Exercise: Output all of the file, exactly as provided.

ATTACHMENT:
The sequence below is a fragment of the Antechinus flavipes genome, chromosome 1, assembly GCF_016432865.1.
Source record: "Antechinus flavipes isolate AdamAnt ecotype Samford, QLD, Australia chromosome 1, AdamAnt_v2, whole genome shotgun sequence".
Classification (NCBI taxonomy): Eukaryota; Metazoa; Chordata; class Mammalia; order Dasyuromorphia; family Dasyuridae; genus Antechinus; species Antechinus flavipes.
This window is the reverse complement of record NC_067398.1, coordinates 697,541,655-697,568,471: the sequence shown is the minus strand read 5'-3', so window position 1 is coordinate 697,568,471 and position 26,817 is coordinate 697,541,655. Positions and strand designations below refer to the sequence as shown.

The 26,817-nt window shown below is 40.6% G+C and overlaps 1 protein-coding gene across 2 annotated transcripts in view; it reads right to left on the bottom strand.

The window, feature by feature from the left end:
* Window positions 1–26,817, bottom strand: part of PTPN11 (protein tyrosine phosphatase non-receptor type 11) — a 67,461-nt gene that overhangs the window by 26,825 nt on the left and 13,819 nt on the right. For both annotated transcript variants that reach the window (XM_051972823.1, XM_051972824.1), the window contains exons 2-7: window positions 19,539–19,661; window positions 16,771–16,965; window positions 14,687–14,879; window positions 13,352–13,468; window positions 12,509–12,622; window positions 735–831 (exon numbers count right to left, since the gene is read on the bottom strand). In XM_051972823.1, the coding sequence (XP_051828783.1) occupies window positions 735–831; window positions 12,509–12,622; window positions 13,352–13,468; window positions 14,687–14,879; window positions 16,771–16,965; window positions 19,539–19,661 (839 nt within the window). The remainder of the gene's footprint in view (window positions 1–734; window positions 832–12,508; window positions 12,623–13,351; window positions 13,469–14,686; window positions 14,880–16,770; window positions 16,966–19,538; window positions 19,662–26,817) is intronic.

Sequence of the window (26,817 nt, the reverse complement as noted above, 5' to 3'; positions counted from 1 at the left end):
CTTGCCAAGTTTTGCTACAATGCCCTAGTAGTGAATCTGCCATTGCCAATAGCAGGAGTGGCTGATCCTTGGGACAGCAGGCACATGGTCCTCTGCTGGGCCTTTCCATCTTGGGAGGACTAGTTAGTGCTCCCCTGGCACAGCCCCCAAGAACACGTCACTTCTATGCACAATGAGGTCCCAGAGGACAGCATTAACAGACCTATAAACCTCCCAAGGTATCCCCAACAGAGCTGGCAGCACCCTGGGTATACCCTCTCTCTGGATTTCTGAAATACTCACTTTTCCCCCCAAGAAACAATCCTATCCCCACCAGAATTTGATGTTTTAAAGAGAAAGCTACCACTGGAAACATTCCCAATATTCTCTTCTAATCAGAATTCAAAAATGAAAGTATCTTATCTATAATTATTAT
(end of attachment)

The sequence below is a fragment of the Antechinus flavipes genome, chromosome 1, assembly GCF_016432865.1.
Source record: "Antechinus flavipes isolate AdamAnt ecotype Samford, QLD, Australia chromosome 1, AdamAnt_v2, whole genome shotgun sequence".
Classification (NCBI taxonomy): Eukaryota; Metazoa; Chordata; class Mammalia; order Dasyuromorphia; family Dasyuridae; genus Antechinus; species Antechinus flavipes.
This window is the reverse complement of record NC_067398.1, coordinates 697,541,655-697,568,471: the sequence shown is the minus strand read 5'-3', so window position 1 is coordinate 697,568,471 and position 26,817 is coordinate 697,541,655. Positions and strand designations below refer to the sequence as shown.

The 26,817-nt window shown below is 40.6% G+C and overlaps 1 protein-coding gene across 2 annotated transcripts in view; it reads right to left on the bottom strand.

The window, feature by feature from the left end:
* Window positions 1–26,817, bottom strand: part of PTPN11 (protein tyrosine phosphatase non-receptor type 11) — a 67,461-nt gene that overhangs the window by 26,825 nt on the left and 13,819 nt on the right. For both annotated transcript variants that reach the window (XM_051972823.1, XM_051972824.1), the window contains exons 2-7: window positions 19,539–19,661; window positions 16,771–16,965; window positions 14,687–14,879; window positions 13,352–13,468; window positions 12,509–12,622; window positions 735–831 (exon numbers count right to left, since the gene is read on the bottom strand). In XM_051972823.1, the coding sequence (XP_051828783.1) occupies window positions 735–831; window positions 12,509–12,622; window positions 13,352–13,468; window positions 14,687–14,879; window positions 16,771–16,965; window positions 19,539–19,661 (839 nt within the window). The remainder of the gene's footprint in view (window positions 1–734; window positions 832–12,508; window positions 12,623–13,351; window positions 13,469–14,686; window positions 14,880–16,770; window positions 16,966–19,538; window positions 19,662–26,817) is intronic.

Sequence of the window (26,817 nt, the reverse complement as noted above, 5' to 3'; positions counted from 1 at the left end):
CTTGCCAAGTTTTGCTACAATGCCCTAGTAGTGAATCTGCCATTGCCAATAGCAGGAGTGGCTGATCCTTGGGACAGCAGGCACATGGTCCTCTGCTGGGCCTTTCCATCTTGGGAGGACTAGTTAGTGCTCCCCTGGCACAGCCCCCAAGAACACGTCACTTCTATGCACAATGAGGTCCCAGAGGACAGCATTAACAGACCTATAAACCTCCCAAGGTATCCCCAACAGAGCTGGCAGCACCCTGGGTATACCCTCTCTCTGGATTTCTGAAATACTCACTTTTCCCCCCAAGAAACAATCCTATCCCCACCAGAATTTGATGTTTTAAAGAGAAAGCTACCACTGGAAACATTCCCAATATTCTCTTCTAATCAGAATTCAAAAATGAAAGTATCTTATCTATAATTATTAT